President Bush's job-approval ratings have sunk so low - to 31 percent in two major polls - that it's time to pull out the history books.
Not only has he hit all-time lows for his own administration in both the Gallup and CBS/New York Times polls, he is also working his way up (or down) the all-time list of lowest job-approval scores. In the Gallup records, which go back to President Franklin Roosevelt, only Presidents Truman, Nixon, Carter, and George H.W. Bush hit lower points.
Perhaps most disturbing to Mr. Bush is that he is losing Republicans. The Gallup poll, released Monday, showed a 13-point drop in one week among self-identified Republicans, from 81 percent to 68 percent. Frank Newport, Gallup's editor in chief, cautions against overinterpreting those numbers, given the size of the Republican sample (about one-third of those polled) in any single survey. That number has dipped before and bounced back. But polling experts agree that the overall trend is evident.
"Clearly, he's lost ground among Republicans; all the pollsters are seeing that," says Karlyn Bowman, an expert on polls at the American Enterprise Institute. "Now he is just holding onto his base ... the people who are with you when you're wrong or with you when things are going terribly."
It's difficult to pinpoint exact causes week-to-week for a change in support. Overall, voters cite the Iraq war most often as the decisive issue. In recent news, Mr. Newport points to the immigration debate, the new CIA director, and gas prices as other "logical suspects." And of course, some polls show slightly better numbers; this week CNN had Bush going up from 32 to 34 percent.
Still, Republicans are quietly worrying that Bush could even dip below the psychologically significant threshold of 30 percent in a major poll. And while Bush is bringing fresh faces into the White House - so far, a new chief of staff and press secretary - to try to reinvigorate his team, some analysts suggest it's getting to be too late to significantly alter the nation's sour mood going into the November midterm elections.
On individual issues, such as the new Medicare prescription drug benefit, the White House sees signs of improvement. This week, as Bush tours Florida to tout the program, in advance of the May 15 sign-up deadline, aides say the program is gaining popularity. Indeed, the latest CBS/New York Times poll shows 42 percent of respondents say their prescription drugs expenses have gone down versus 19 percent who say they have gone up.
But the dominant tone among Republicans focused on November remains one of concern that the low public opinion of Bush and the Republican-controlled Congress could affect local races throughout the country. In other words, analysts say, some discouraged Republican voters might not turn out - and that, matched with a highly motivated Democratic electorate, could bring some upsets of GOP-held congressional seats. With only a 15-seat margin of GOP control in the House of Representatives, enough upsets could hand Congress to the Democrats.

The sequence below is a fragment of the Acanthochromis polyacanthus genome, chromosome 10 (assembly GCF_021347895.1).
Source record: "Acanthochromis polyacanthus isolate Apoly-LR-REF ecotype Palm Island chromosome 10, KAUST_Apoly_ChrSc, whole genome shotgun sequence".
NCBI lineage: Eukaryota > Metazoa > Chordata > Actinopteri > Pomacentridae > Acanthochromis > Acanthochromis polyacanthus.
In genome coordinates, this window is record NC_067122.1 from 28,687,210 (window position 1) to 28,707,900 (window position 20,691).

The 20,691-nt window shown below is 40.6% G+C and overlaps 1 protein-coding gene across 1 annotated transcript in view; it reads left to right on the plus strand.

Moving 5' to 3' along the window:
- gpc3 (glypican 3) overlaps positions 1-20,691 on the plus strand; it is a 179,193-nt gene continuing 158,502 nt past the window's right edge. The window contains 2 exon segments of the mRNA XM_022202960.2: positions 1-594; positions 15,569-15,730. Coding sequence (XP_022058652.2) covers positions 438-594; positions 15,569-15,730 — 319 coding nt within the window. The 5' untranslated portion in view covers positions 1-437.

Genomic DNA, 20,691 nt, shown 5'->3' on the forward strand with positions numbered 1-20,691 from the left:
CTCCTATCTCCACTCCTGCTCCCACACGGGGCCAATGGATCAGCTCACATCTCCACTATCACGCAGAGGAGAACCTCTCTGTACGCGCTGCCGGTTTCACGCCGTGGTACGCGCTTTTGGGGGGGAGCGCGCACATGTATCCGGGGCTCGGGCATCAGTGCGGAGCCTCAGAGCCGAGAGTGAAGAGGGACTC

And so Republicans are trying to devise messages that will drive turnout, regardless of how Bush is doing. One theme is impeachment: Elect a Democratic House, and Bush could be impeached. House minority leader Nancy Pelosi, who would become speaker of the House if the Democrats win control, denies that there would be a quick move to impeach Bush, but she has promised a series of investigations into the Bush administration.
"We're certainly going to do all we can to motivate our base to turn out by highlighting what our members have done in their districts," says Sarah Chamberlain Resnick, executive director of the moderate Republican Main Street Partnership (RMSP). Then "we will point out what it really means to throw out the Republicans. Do you really want a Nancy Pelosi in there [as speaker]?"
Ms. Resnick notes that a lot of RMSP members represent swing districts, which are critical to maintaining overall GOP control.
Among social conservatives, an important part of the GOP base, another turnout motivator will be a new wave of anti-gay marriage measures on state ballots. So far, measures providing for a state constitutional ban have qualified for the ballot in six states: Idaho, South Carolina, South Dakota, Tennessee, Virginia, and Wisconsin, according to the National Conference of State Legislatures.
Activists in five other states - Arizona, California, Colorado, Florida, and Massachusetts - are also working to get measures on their ballots. In addition, Illinois may have a nonbinding referendum question on same-sex marriage in November. It would not have the effect of law, but it could still drive turnout.
Gary Bauer, a religious conservative activist who ran for president in 2000, says he and other leaders, James Dobson of Focus on the Family and Tony Perkins of the Family Research Council, are planning a series of rallies around the country in places with close races to try to stimulate turnout.
"Certainly through my political action committee and others there will be a great deal of advertising on Christian and conservative talk radio to explain what's at stake in the election," Mr. Bauer says.
In addition to the impeachment threat and the prospect of a Speaker Pelosi, whose San Francisco-liberal image is anathema to many Republicans, Bauer says, "We'll remind them that one more vacancy on the Supreme Court could tilt the court in their direction."
Supreme Court nominations require approval by the Senate, which is generally seen as a greater long shot for Democratic takeover than the House, but not impossible.